$x500address = 'x500:/o=ExchangeLabs/ou=Exchange Administrative Group (FYDIBOHF23SPDLT)/cn=Recipients/cn=ce04185c5ff841f885d660e46e6c8bc5-sourcedomain SAL'
$usersourceaddress = $originalalias + "@sourcedomain.onmicrosoft.com"
$usertargetaddress = $newalias + "@targetdomain.com"
$usertargettenantaddress = $newalias + "@targetdomain.onmicrosoft.com"
New-MailUser -Name $newalias -DisplayName $userdisplayname -ExternalEmailAddress $usersourceaddress -MicrosoftOnlineServicesID $usertargetaddress -Password (ConvertTo-SecureString -String 'Hellosourcedomain2099' -AsPlainText -Force)
Set-MailUser $usertargetaddress -ExchangeGuid $exchguid -ArchiveGuid $archguid -PrimarySmtpAddress $usertargetaddress
Set-MailUser $usertargetaddress -EmailAddresses @{Add="$x500address","$usertargettenantaddress"}
Set-MailUser $usertargetaddress -EmailAddresses @{Remove="smtp:$usersourceaddress"}

Then we can migrate the user:

New-MigrationBatch -Name testbatch -SourceEndpoint 'sourcedomainMigEndpoint' -UserIds $usertargetaddress -Autostart -TargetDeliveryDomain 'targetdomain.onmicrosoft.com'

NOTE: Recently I found this command was not working and I had to use a one-liner copy of the batch1-users.csv mentioned below. After the test user is successfully migrated, reference your original file with all the mailboxes in it. Just in case you get this issue in your scenario 😃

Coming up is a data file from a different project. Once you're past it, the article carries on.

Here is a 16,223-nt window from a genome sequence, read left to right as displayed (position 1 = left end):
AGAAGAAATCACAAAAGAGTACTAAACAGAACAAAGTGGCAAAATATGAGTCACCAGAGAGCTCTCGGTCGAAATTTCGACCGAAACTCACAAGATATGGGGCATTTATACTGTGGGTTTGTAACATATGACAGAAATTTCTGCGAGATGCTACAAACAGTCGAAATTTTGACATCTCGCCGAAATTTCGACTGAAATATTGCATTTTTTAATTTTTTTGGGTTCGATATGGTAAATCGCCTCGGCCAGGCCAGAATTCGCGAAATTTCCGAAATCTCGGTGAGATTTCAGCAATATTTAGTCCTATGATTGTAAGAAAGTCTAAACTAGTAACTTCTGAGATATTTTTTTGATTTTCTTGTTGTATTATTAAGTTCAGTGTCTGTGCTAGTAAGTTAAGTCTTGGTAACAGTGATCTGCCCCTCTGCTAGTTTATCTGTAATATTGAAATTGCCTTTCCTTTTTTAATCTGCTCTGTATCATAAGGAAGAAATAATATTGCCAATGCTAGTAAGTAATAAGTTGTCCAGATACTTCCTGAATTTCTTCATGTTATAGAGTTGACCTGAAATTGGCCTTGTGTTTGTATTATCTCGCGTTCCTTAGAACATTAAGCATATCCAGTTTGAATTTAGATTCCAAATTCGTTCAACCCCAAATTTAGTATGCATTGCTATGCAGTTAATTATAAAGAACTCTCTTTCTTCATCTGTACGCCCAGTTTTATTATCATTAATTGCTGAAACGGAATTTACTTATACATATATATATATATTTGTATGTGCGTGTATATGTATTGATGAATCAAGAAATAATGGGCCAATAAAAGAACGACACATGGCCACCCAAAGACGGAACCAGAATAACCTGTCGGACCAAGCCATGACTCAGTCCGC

Okay! When this is working and we are confident all is well, copy the sourceusers.csv to a new file named batch1-detail.csv. Open the file and add three columns before DisplayName as below. ‘originalalias’ (the bit before the UPN), ‘newalias’ (set as needed for the target tenant) and ‘newupn’ (new UPN in the target tenant):

Assuming the file is called batch1-detail.csv, create another CSV called batch1-users.csv. This is the input for the migration batch command (very simple and worked well for me), just copy the target UPNs from batch1-detail.csv into the EmailAddress column and populate the other columns as below:

Now you can use this code to create the MailUser objects with the batch1-detail.csv file:

# TO DO BATCHES
# UPDATE THESE CORRECTLY - set variables and import csv
$csv = Import-Csv C:\temp\sourcedomain\batch1-detail.csv

foreach ( $line in $csv ) {

$originalalias = $line.OriginalAlias
$newalias = $line.NewAlias
$newupn = $line.NewUPN
$userdisplayname = $line.DisplayName
$exchguid = $line.ExchangeGuid
$archguid = $line.ArchiveGuid
$x500address = "X500:" + $line.LegacyExchangeDN
$usersourceaddress = $originalalias + "@sourcedomain.onmicrosoft.com"
$usertargetaddress = $newupn
$usertargettenantaddress = $newalias + "@targetdomain.onmicrosoft.com"

Write-Host
Write-Host -ForegroundColor Green "Processing $usertargetaddress..."
Write-Host

New-MailUser -Name $newalias -DisplayName $userdisplayname -PrimarySmtpAddress $usertargetaddress -ExternalEmailAddress $usersourceaddress -MicrosoftOnlineServicesID $usertargetaddress -Password (ConvertTo-SecureString -String 'Hellosourcedomain2099' -AsPlainText -Force)
Set-MailUser $usertargetaddress -ExchangeGuid $exchguid -ArchiveGuid $archguid -PrimarySmtpAddress $usertargetaddress